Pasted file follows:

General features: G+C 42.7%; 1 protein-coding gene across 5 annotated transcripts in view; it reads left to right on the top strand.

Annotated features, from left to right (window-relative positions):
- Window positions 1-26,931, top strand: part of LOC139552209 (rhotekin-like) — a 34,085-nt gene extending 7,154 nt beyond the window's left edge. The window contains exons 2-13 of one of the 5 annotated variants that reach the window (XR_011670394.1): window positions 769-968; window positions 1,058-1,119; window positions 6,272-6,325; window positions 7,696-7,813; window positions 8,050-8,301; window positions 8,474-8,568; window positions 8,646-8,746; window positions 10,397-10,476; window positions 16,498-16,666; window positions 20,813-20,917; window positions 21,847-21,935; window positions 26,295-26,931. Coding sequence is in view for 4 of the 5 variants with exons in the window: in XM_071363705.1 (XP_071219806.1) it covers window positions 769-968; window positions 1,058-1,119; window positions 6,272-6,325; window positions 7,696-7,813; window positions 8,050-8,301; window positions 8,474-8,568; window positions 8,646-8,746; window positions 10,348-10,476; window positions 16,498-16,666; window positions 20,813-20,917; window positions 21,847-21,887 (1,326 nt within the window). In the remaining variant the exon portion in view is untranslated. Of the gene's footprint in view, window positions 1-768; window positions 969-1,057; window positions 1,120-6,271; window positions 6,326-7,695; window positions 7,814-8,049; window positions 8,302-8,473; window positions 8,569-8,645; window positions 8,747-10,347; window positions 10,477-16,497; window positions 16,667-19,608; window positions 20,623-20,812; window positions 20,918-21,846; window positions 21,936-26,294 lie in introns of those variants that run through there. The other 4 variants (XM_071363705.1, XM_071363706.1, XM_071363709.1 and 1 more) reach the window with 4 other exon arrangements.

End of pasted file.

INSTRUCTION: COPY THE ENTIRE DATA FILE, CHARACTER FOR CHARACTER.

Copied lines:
General features: G+C 42.7%; 1 protein-coding gene across 5 annotated transcripts in view; it reads left to right on the top strand.

Annotated features, from left to right (window-relative positions):
- Window positions 1-26,931, top strand: part of LOC139552209 (rhotekin-like) — a 34,085-nt gene extending 7,154 nt beyond the window's left edge. The window contains exons 2-13 of one of the 5 annotated variants that reach the window (XR_011670394.1): window positions 769-968; window positions 1,058-1,119; window positions 6,272-6,325; window positions 7,696-7,813; window positions 8,050-8,301; window positions 8,474-8,568; window positions 8,646-8,746; window positions 10,397-10,476; window positions 16,498-16,666; window positions 20,813-20,917; window positions 21,847-21,935; window positions 26,295-26,931. Coding sequence is in view for 4 of the 5 variants with exons in the window: in XM_071363705.1 (XP_071219806.1) it covers window positions 769-968; window positions 1,058-1,119; window positions 6,272-6,325; window positions 7,696-7,813; window positions 8,050-8,301; window positions 8,474-8,568; window positions 8,646-8,746; window positions 10,348-10,476; window positions 16,498-16,666; window positions 20,813-20,917; window positions 21,847-21,887 (1,326 nt within the window). In the remaining variant the exon portion in view is untranslated. Of the gene's footprint in view, window positions 1-768; window positions 969-1,057; window positions 1,120-6,271; window positions 6,326-7,695; window positions 7,814-8,049; window positions 8,302-8,473; window positions 8,569-8,645; window positions 8,747-10,347; window positions 10,477-16,497; window positions 16,667-19,608; window positions 20,623-20,812; window positions 20,918-21,846; window positions 21,936-26,294 lie in introns of those variants that run through there. The other 4 variants (XM_071363705.1, XM_071363706.1, XM_071363709.1 and 1 more) reach the window with 4 other exon arrangements.